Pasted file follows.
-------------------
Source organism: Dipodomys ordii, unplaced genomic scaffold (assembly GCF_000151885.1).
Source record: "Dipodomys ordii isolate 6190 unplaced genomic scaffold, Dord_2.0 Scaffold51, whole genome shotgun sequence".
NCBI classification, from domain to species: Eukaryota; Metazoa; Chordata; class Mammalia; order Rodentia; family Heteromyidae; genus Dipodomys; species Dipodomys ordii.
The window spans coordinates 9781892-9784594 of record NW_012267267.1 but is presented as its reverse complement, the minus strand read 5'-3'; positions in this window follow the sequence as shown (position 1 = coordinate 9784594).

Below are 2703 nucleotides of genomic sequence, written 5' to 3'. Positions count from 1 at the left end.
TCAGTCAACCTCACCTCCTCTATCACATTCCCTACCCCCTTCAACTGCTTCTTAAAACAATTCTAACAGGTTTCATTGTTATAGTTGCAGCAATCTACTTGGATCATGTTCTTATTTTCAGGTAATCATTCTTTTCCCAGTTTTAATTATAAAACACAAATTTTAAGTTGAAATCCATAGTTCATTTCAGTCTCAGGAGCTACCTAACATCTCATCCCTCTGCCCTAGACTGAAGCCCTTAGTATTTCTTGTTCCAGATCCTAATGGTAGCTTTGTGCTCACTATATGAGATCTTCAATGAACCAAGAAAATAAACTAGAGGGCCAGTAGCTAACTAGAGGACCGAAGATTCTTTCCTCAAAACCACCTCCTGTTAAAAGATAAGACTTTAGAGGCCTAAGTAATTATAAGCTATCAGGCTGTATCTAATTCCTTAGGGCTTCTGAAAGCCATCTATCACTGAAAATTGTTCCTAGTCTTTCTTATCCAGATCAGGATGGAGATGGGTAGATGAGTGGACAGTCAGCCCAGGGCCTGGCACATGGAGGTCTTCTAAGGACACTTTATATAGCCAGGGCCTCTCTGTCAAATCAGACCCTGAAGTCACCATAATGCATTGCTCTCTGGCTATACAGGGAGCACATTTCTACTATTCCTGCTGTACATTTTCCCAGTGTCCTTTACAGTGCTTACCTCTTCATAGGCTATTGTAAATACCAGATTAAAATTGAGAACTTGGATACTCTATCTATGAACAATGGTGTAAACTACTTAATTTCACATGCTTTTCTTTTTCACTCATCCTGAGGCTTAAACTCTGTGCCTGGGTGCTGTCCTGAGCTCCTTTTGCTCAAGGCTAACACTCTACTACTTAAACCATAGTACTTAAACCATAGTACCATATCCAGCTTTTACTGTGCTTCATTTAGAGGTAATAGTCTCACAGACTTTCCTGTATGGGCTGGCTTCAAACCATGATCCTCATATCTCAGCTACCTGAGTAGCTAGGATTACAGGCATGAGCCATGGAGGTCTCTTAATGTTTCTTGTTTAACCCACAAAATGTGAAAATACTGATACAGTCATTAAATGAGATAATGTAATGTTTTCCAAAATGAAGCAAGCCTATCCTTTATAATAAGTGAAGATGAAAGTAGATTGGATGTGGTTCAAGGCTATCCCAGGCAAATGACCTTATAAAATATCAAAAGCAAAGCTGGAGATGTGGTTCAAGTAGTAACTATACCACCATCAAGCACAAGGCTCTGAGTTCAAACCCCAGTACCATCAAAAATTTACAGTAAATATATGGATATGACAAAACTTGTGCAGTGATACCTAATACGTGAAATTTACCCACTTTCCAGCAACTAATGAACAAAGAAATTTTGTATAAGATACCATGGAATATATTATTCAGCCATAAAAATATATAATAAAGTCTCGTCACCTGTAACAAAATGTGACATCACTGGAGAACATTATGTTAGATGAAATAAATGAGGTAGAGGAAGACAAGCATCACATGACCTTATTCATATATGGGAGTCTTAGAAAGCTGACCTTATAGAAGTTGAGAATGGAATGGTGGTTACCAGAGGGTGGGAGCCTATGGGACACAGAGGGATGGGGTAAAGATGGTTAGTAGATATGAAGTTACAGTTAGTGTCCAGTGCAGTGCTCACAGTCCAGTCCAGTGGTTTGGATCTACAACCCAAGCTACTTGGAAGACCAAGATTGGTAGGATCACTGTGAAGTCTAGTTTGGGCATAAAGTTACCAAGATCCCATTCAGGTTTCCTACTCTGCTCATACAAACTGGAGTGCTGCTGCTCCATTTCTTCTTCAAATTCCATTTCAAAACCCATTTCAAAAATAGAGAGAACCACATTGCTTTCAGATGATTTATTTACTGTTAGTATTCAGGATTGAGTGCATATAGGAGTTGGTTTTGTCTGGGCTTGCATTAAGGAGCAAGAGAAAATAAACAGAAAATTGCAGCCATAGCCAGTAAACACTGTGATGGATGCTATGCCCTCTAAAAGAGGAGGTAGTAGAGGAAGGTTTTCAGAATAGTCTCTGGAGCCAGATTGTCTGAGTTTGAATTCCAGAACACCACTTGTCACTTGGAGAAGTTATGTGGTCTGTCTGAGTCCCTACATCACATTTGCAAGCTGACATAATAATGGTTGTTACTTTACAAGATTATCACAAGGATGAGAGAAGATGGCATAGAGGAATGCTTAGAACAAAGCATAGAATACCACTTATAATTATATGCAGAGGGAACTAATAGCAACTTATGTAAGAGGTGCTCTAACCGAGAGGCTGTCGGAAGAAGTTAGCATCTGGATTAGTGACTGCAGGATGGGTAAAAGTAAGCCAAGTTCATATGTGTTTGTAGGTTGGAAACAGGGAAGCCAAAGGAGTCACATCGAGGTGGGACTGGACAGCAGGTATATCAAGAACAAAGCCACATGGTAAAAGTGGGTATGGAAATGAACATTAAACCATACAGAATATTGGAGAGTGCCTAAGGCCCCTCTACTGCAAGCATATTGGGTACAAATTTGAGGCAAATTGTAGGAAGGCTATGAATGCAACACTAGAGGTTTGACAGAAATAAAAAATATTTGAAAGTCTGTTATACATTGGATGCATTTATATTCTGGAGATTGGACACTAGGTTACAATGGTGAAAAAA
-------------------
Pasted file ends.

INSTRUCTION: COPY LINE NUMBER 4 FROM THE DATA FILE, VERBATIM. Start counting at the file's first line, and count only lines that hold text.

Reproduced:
The window spans coordinates 9781892-9784594 of record NW_012267267.1 but is presented as its reverse complement, the minus strand read 5'-3'; positions in this window follow the sequence as shown (position 1 = coordinate 9784594).